Another combat photographer is Emil Edgren, born October 8th 1919 in San Francisco.
“I always wanted to be an artist,” Emil says. In 1939, he was granted a scholarship from the San Francisco Art Institute to study photography. But, his life intersected with history. World War II erupted in Europe.
“I volunteered for the military because I wanted to go to photo school. But the school turned out to be full,” Edgren says. “I got really mad at the Army.”
Emil was assigned to the 54th Signal Battalion, which was soon shipped to an unknown destination the convoy only knew to be called “Plum.” On December 7, 1941, with their ship a couple hundred miles out to sea en route to the secret destination, they received the message that the Japanese had bombed Pearl Harbor. They later found out that “Plum” was the Philippines. The ship turned around and headed back to shore. His camera in his bag, Edgren was sent to New York. He left behind his San Francisco fiancée and the career he had in sight to board another warship in New York. His destination was kept secret.
The 54th Battalion soon received the news that they would be going to Iceland and Edgren debarked in Iceland, taking pictures on his own. Later on, he became a regimental photographer in the Army.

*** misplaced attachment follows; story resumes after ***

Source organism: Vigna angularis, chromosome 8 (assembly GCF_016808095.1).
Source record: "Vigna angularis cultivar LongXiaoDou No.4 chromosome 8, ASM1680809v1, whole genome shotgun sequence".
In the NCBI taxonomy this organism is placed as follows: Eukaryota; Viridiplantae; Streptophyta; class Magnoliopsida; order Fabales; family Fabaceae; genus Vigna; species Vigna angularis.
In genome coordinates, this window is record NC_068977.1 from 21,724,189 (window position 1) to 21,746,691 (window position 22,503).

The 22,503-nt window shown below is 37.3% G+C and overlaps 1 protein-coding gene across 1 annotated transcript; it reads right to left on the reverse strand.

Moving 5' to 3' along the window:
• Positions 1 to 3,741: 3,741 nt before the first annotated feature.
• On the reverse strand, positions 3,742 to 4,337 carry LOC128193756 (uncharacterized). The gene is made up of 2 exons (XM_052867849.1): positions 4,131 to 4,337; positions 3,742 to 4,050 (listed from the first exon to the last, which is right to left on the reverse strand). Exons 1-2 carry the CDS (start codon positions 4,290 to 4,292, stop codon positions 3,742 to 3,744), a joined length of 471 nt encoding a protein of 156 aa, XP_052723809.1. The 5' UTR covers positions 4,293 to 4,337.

“You have to imagine there were not many cameras at the time. So it got us a lot of attention,” he says.
The bulky camera quickly earned him a ticket to Europe. After 18 months in Iceland, Emil was shipped to England. After he arrived at the repo-depot, he was transferred to Salisbury, a luxurious resort town where he encountered many interesting people, including the Queen of England. Blitz bombing of London and the surrounding areas occurred prior to Emil’s arrival. When Emil was in England, the Germans had just invented the V rockets which were hitting England with devastating results.
Stationed in the United Kingdom, he was asked by a general to photograph King George VI’s wife, the Queen Consort Elizabeth Bowes-Lyon, during a baseball game organized by the Army. After the game, Emil even shared a cup of tea with her.
Edgren also spent part of his service in Paris, after the Allied forces liberated France. His pictures, showing Dwight Eisenhower receiving the Grand Cross of the Legion of Honor from Charles de Gaulle, or Parisians celebrating under the Arc de Triomphe, captured the euphoria in the city.
He was on the front, camera in hand, during the Battle of the Bulge in Belgium, and missed by one day the battle for the bridge at Remagen in March 1945.
His impressive career starting with the United States Army Pictorial Services and went on with International News Photos, the Associated Press, the United Press International, the San Francisco Call Bulletin, the San Francisco Examiner and the San Jose Mercury News. He is a lifetime member of the San Francisco Bay Area Press Photographers Association.
Part of his legacy is now enshrined on the Internet. His granddaughter Renee paid tribute to her grandfather by creating www.emiledgren.com, a website that features some of Emil Edgren’s best photographs.